Australian AI star Appen marks first half loss, shares plummet


By Byron Kaye and Upasana Singh

(Reuters) – Australia’s Appen Ltd, which provides artificial intelligence training for Facebook, Google and Inc, said a slowdown in customer spending would cause its first half-year loss since listing, sending its shares plummeting.

Tuesday’s warning shows how hefty budget cuts by global tech giants, faced with raging inflation and rising interest rates, are trickling down to the Australian stock market, where Appen is an analyst favorite for its high-profile client base.

In addition to Appen’s challenges, new privacy features in Apple Inc products have reduced the ability of major advertisers, including Facebook, which is owned by Meta Platforms Inc, and Google by Alphabet Inc, to target users, affecting their hunger. to highly accurate user data, analysts say.

ALSO READ  Gunman opens fire on bus in Jerusalem

Appen’s business model involves outsourcing hundreds of data auditing projects to contractors who manually audit and label online content, which customers then feed into their algorithms.

After warning of a profit decline in May, Appen now said it expected a net loss of $3.8 million in the six months ended June, which would be the first interim loss since its 2015 listing on a net profit of $12.5 million a year earlier.

ALSO READ  Republicans warn Democrats 'will pay the price' for spending bill

“Conditions have changed over the year,” Chief Executive Officer Mark Brayan said during an analyst meeting.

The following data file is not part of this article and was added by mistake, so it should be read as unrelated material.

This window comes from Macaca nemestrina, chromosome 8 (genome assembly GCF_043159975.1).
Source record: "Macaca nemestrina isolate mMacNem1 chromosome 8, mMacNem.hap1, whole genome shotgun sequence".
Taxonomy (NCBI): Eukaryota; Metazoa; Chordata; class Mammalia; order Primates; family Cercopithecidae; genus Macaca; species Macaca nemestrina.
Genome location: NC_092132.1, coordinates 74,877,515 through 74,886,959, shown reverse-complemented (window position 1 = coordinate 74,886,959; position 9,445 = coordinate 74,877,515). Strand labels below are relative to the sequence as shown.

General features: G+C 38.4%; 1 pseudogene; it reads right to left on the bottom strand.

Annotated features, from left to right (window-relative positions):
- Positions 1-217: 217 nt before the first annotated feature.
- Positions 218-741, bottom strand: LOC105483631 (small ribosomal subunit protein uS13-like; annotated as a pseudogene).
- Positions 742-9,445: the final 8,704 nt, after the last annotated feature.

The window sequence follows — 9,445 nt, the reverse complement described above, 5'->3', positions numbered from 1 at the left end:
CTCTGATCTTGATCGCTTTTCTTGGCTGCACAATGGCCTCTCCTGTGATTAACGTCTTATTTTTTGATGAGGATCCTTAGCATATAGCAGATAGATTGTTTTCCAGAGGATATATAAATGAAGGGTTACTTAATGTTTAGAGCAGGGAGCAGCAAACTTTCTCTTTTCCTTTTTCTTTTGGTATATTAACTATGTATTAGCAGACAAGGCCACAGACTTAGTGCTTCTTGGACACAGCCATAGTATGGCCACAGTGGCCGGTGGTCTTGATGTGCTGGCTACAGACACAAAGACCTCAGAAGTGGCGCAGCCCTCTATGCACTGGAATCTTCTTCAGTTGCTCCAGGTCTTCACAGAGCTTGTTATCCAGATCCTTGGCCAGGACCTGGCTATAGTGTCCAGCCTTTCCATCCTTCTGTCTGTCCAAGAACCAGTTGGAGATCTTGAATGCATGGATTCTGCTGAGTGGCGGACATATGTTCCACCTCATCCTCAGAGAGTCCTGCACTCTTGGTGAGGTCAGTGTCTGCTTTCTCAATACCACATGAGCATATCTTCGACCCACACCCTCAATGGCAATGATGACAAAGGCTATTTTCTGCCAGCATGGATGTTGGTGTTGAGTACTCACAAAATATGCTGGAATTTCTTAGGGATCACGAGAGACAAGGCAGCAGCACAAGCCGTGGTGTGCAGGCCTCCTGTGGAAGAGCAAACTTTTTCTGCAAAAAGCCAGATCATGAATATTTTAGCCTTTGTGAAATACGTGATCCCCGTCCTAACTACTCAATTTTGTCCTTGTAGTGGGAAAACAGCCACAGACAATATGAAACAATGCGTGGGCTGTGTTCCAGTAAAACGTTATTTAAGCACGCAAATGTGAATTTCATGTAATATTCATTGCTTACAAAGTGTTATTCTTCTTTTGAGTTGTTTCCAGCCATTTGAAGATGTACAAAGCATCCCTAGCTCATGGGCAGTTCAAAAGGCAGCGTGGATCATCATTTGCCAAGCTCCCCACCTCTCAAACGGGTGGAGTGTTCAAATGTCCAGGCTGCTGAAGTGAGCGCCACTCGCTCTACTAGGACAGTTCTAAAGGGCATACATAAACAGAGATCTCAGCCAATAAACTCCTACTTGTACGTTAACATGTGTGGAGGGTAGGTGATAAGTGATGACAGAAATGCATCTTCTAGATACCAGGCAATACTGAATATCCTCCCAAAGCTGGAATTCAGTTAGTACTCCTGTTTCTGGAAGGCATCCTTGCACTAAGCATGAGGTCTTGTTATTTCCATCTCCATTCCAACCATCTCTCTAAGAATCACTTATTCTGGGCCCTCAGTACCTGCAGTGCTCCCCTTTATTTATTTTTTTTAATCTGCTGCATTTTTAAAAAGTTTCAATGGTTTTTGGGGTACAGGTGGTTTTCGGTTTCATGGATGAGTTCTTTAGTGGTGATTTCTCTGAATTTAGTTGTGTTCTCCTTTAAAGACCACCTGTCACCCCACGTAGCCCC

“We think this is a slowdown rather than a competitive situation,” he added when asked if the company had lost business to rivals such as Canada’s Telus International, which together with Appen dominate the global market for so-called artificial intelligence training.

Shares of Appen fell a staggering 29% mid-session, against a half percentage point drop in the broader market.

ALSO READ  Mets leave two question marks unaddressed after adding depth to trade TBEN

“Revenue visibility has been historically low, and in this environment of declining global ad spend…it seems likely that visibility has declined,” Jefferies analyst John Campbell wrote in a research note.

RBC Capital Markets analyst Garry Sherriff said the cooling investor sentiment “will likely continue…given multiple material downgrades and questions about earnings visibility and strategy”.

(Reporting by Byron Kaye in Sydney and Upasana Singh in Bengaluru; editing by Rashmi Aich)